The cover of the UNICEF-IOM-UNHCR guide for Italian workers helping migrant and refugee victims of gender violence | Credit: UNICEF website
The cover of the UNICEF-IOM-UNHCR guide for Italian workers helping migrant and refugee victims of gender violence | Credit: UNICEF website

The agencies IOM, UNHCR, and UNICEF in Italy have launched a guide for front-line workers who provide support to migrant and refugee survivors of gender violence. The guide is adapted to the Italian migratory context.

The International Organization for Migrants (IOM), the UN Agency for Refugees (UNHCR), and the UN Children's Fund (UNHCR) on Friday (November 6) launched a guide in Italy for workers on the front lines providing support to survivors of gender violence.

"The guide was adapted to the Italian migratory context from a global resource, and it is particularly relevant in this time in which the COVID-19 pandemic is further exacerbating pre-existing vulnerabilities, including those of women and children and adolescent migrants and refugees," the organizations said in a statement.

Difficulty in access to protection

In Italy, following the pandemic, the number of calls received by the national anti-violence and stalking hotline 1522 has increased 119% compared to the same period last year.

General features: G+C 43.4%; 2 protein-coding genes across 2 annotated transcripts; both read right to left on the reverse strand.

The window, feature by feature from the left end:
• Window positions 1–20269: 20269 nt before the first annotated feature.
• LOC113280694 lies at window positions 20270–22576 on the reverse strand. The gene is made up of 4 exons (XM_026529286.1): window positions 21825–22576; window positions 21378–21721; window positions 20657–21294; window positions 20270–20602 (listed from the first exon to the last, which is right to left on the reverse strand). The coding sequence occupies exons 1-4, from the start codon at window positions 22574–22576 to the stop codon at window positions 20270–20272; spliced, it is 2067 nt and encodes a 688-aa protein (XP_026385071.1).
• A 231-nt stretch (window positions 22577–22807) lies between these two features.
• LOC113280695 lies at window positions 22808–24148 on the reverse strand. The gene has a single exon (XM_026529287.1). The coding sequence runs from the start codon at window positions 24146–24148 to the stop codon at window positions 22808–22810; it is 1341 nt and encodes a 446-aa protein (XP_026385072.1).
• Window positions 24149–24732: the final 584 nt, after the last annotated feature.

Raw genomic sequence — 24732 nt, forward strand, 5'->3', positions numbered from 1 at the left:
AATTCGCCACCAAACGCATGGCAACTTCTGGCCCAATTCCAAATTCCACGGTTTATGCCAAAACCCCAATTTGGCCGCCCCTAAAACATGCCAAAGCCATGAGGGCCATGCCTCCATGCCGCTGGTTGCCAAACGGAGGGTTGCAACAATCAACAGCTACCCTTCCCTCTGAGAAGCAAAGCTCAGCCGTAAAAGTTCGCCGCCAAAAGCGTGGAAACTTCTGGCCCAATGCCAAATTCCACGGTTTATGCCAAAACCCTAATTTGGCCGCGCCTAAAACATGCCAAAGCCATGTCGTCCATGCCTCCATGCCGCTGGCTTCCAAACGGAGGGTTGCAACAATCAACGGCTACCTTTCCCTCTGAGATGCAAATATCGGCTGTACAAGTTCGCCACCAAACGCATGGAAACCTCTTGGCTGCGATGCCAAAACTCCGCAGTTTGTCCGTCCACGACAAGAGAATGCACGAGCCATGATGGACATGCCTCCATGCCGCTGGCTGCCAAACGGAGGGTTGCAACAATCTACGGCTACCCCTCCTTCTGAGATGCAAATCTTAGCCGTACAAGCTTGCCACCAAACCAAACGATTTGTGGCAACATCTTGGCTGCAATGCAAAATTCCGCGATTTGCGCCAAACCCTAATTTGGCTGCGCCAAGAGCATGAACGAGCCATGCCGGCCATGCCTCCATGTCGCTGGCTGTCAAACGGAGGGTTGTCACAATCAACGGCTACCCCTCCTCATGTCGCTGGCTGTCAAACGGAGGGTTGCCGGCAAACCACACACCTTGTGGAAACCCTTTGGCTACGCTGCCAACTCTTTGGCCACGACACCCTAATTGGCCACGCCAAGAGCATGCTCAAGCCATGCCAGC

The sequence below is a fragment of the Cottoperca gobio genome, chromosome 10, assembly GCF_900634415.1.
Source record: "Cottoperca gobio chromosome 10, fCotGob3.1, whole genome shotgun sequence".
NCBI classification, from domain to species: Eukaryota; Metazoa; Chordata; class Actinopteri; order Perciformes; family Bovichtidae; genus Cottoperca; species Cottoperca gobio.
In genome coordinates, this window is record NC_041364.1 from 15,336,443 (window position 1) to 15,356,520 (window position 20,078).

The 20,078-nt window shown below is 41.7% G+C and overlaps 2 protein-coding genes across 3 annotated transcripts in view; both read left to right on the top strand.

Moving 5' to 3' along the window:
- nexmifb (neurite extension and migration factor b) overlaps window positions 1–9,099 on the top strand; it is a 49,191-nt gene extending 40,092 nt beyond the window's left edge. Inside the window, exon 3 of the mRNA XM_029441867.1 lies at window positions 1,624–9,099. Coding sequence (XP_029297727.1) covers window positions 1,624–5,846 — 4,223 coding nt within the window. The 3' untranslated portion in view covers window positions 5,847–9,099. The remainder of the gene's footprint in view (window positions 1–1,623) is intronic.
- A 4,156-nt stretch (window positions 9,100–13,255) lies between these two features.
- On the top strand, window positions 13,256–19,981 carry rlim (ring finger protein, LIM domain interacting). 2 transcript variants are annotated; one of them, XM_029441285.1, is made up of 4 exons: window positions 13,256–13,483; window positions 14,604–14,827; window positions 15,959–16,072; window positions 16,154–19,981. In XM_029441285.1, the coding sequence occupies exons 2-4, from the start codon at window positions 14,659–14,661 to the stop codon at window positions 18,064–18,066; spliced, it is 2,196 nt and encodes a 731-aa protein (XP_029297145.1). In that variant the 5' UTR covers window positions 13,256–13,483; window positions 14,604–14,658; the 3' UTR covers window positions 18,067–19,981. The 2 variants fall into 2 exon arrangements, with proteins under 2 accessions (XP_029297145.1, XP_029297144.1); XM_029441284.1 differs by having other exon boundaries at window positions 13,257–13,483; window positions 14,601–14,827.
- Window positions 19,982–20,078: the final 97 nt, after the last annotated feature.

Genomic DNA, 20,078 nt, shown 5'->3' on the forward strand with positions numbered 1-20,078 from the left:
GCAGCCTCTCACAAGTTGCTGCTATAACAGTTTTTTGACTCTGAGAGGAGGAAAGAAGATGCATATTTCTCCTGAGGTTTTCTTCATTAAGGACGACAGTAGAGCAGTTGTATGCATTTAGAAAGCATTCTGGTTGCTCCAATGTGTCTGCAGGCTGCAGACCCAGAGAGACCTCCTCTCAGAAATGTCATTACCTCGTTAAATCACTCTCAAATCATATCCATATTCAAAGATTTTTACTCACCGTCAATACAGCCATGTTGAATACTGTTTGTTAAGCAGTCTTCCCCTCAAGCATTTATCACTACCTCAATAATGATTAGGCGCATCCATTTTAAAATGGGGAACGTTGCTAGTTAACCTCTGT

This figure is in line with global trends that highlight an intensification of violence connected to the introduction of containment measures that limited movement and increased potential isolation.

The health measure also made access to protection systems more difficult for migrant and refugee women and girls, also due to cultural and linguistic barriers.

The guide, which was presented on Friday by the three organizations in an online meeting with representatives from the Italian Department for Equal Opportunities and the Department for Civil Liberties and Immigration, is a handbook of tools for those who work with victims of violence in providing initial support.

Risks aggravated by pandemic

"Gender violence is one of the most widespread forms of violence in the world and it involves individuals, families, and entire communities, and is the result of complex dynamics," said Laurence Hart, director of the IOM Coordination Office for the Mediterranean.

"Practical experience has taught us a lot about the real challenges in the field in terms of implementing policies aimed at facing gender violence. One of these challenges is dedicating specific attention to women migrant workers who, if they do not have a regular work contract, are more exposed to exploitation, trafficking, and slavery," Hart said.

Chiara Cardoletti, UNHCR representative for Italy, the Holy See, and San Marino, said: "We know that the majority of people under the UNHCR mandate who arrive in Italy are survivors of sexual and gender violence and that many continue to be exposed to the risk of undergoing violence here as well.

"This risk has been aggravated by the pandemic, and that's why we are insisting on the importance of guaranteeing timely access to adequate services, following the modalities presented in this guide," Cardoletti said.

Anna Riatti, UNICEF coordinator for the migrant and refugee children and adolescents programme in Italy, said: "From the testimonies we hear, often it is evident that there is a connection between migration and violence, a problem aggravated by the recent pandemic."

 

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